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Leonardo DiCaprio Triumph
The 3-hour and 26-minute drama, featuring Leonardo DiCaprio, Robert De Niro, and Lily Gladstone, captivated the audience by exploring a dark and lesser-known chapter of American history.
Martin Scorsese’s “Killers of the Flower Moon” premiered at the Cannes Film Festival on Saturday night, receiving the most enthusiastic standing ovation of the event.
Despite the film’s lengthy duration, the viewers in the French Riviera were so engrossed that they spontaneously rose to their feet, applauding for a remarkable nine minutes.
Cannes clearly adores Leonardo DiCaprio (last seen here in “Once Upon a Time… in Hollywood”) and Martin Scorsese, who made his long-awaited return to the festival since “After Hours” in 1985. This is excellent news for Apple Original Films, as they invested $200 million in Scorsese to bring his vision to life, hoping for one of his renowned explorations of crime.
While many of Scorsese’s iconic movies take place in the gritty streets of New York, “Killers of the Flower Moon” is set in northeastern Oklahoma, depicting the sinister murders of members of the Osage Nation in a chillingly systematic manner.
A Night of Glamour and Triumph
Prior to the movie’s premiere, Scorsese strolled the red carpet with DiCaprio, De Niro, and Jesse Plemons while they braved the gloomy and wet conditions. Scorsese was greeted by Cate Blanchett, who received an Oscar for her portrayal of Katharine Hepburn in “The Aviator,” as he took his seat to applause.
However, when the movie was over, Gladstone—who portrays an Osage lady deceived by her avaricious husband for her wealth—was the target of the greatest screaming. She was met with rapturous reviews and had to hold back tears as the Palais crowd loudly applauded her. Oscar bloggers are already praising her performance on social media for potential awards attention.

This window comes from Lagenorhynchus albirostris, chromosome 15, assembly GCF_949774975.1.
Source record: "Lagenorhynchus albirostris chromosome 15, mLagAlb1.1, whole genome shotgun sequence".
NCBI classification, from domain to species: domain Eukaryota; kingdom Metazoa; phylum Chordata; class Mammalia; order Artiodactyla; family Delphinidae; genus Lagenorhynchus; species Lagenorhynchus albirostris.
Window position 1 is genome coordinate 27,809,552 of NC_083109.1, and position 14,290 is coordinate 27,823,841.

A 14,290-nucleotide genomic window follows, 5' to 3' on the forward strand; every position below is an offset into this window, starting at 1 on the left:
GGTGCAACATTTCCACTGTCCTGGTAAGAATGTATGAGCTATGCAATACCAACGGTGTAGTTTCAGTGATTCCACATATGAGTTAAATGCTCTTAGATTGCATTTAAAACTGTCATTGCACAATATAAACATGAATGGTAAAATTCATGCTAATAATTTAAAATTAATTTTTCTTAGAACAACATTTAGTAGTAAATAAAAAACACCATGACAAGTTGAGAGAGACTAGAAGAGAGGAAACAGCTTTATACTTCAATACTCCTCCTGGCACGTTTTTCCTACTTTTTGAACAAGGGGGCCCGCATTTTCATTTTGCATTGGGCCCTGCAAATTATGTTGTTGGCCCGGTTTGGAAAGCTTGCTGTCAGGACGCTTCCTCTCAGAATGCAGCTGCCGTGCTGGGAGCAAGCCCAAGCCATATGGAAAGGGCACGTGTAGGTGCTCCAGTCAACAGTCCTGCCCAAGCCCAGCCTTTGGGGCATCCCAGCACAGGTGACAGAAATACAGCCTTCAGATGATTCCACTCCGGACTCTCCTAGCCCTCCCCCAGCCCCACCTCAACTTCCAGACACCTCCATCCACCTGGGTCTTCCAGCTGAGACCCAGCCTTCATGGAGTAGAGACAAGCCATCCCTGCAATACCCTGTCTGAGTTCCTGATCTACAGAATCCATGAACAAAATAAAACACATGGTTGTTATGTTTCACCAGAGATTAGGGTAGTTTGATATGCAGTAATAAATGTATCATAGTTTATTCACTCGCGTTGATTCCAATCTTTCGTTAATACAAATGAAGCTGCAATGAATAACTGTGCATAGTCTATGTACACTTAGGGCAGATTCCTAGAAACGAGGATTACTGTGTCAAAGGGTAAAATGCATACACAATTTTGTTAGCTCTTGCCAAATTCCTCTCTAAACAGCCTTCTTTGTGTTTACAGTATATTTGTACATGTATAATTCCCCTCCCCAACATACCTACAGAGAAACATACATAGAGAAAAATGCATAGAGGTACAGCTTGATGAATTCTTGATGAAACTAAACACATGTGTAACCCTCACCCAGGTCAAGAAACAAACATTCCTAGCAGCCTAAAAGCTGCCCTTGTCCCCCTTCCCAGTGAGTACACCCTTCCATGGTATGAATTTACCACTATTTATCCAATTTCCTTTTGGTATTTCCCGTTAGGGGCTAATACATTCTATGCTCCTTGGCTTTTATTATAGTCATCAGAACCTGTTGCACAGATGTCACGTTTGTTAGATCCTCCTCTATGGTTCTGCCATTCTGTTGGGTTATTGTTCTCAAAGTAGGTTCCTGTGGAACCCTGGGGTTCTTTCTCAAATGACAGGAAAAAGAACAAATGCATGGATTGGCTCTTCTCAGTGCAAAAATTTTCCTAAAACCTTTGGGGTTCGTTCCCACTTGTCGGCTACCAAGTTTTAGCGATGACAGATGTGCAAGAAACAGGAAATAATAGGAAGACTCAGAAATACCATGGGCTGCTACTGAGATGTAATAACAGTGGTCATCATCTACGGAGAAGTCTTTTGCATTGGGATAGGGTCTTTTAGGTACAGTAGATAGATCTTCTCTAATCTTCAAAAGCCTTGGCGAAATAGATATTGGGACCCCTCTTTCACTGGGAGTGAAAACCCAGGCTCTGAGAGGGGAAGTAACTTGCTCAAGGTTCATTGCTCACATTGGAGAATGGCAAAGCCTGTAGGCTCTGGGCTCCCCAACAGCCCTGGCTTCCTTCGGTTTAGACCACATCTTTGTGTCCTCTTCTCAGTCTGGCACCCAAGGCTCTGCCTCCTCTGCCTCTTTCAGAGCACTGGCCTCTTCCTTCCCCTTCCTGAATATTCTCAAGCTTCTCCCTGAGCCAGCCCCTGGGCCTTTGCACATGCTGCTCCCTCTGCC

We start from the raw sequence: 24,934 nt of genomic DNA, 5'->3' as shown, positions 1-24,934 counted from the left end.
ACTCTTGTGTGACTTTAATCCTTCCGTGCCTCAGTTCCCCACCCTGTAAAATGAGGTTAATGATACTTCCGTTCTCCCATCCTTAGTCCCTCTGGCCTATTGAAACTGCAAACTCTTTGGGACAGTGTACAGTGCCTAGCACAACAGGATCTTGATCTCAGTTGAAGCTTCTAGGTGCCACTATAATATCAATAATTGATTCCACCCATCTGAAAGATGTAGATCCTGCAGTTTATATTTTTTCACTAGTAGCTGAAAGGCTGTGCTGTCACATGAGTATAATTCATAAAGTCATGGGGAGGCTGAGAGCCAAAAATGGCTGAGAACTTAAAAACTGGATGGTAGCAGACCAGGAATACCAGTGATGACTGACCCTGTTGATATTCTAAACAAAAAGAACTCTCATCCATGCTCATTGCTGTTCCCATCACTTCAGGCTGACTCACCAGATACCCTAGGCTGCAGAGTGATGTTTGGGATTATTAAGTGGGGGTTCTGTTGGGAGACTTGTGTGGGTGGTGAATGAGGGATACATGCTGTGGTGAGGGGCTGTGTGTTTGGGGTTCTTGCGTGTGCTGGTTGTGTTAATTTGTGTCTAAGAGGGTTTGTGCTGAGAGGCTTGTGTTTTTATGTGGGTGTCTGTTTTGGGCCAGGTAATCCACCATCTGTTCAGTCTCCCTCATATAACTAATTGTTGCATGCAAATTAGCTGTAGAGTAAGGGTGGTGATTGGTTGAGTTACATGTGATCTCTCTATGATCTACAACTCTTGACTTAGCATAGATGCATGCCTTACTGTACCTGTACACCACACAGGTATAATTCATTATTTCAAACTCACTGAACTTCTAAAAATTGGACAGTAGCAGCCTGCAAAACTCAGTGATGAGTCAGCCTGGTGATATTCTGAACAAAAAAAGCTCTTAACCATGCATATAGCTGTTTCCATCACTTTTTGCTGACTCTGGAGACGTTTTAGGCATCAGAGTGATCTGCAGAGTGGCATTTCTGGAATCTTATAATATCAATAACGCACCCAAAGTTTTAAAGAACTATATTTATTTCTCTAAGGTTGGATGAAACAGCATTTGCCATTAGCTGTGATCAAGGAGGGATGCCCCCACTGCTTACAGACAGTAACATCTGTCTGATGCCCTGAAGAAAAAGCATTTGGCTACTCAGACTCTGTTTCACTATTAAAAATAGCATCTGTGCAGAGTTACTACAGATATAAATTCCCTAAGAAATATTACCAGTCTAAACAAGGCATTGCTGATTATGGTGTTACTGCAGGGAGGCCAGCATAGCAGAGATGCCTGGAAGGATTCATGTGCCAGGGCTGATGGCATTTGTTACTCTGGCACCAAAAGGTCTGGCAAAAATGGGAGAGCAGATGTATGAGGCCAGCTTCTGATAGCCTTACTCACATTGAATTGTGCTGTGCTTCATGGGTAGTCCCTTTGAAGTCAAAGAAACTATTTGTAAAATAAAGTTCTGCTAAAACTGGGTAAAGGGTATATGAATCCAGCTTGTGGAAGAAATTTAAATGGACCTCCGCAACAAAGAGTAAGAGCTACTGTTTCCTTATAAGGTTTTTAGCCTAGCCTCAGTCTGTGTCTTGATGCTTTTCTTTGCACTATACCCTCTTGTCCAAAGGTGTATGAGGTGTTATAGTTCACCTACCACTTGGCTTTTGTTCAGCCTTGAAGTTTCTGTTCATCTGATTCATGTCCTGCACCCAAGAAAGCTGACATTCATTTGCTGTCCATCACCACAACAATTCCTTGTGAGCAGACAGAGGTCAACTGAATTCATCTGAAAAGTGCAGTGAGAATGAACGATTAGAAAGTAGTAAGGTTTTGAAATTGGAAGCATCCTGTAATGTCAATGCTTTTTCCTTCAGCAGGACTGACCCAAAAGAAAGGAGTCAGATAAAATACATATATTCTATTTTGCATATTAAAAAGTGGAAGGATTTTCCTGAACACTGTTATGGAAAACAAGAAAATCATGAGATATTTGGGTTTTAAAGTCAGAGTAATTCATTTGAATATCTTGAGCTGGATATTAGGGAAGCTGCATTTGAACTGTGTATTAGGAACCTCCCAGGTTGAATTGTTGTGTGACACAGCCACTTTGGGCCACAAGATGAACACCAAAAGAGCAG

Scorsese’s Heartfelt Gratitude
After the movie ended and the audience clapped, Scorsese grabbed the microphone and spoke to them. He said, “Thank you to the Osages. “Everyone felt a connection to the image. Bob, Leo, Jesse, and Lily are two of my old friends. We filmed this in Oklahoma a few years ago. Although it took some time, Apple treated us incredibly well. A lot of grass was present. I am from New York. I was shocked to my core. It was a fantastic experience. We were a part of that world.
The standing ovation might have continued longer if the director hadn’t been asked to address the crowded theatre. Scorsese continued to mouth “thank you” while the audience applauded. Although he made it apparent he didn’t enjoy the camera following him for too long (a risk of attending Cannes, where every move of the A-listers present is recorded for posterity), he appeared inspired by the response. The Osage actors wiped their eyes as they stood around Scorsese, filled with passion.
Cannes’ Unwavering Anticipation
The audience in the Palais seems unconcerned despite the movie starting 45 minutes late. Since “Killers of the Flower Moon” was the festival’s most anticipated movie and its most popular ticket, it was one of those occasions when Hollywood sent its best actors to the South of France to celebrate the craft (and glitz) of filmmaking. And among the movie stars were business moguls. Apple’s CEO, Tim Cook, attended Cannes to support the company’s entry into the film industry. In contrast to how it was greeted at a media screening, the audience cheered when they saw Apple’s banner appear on the screen after the movie began.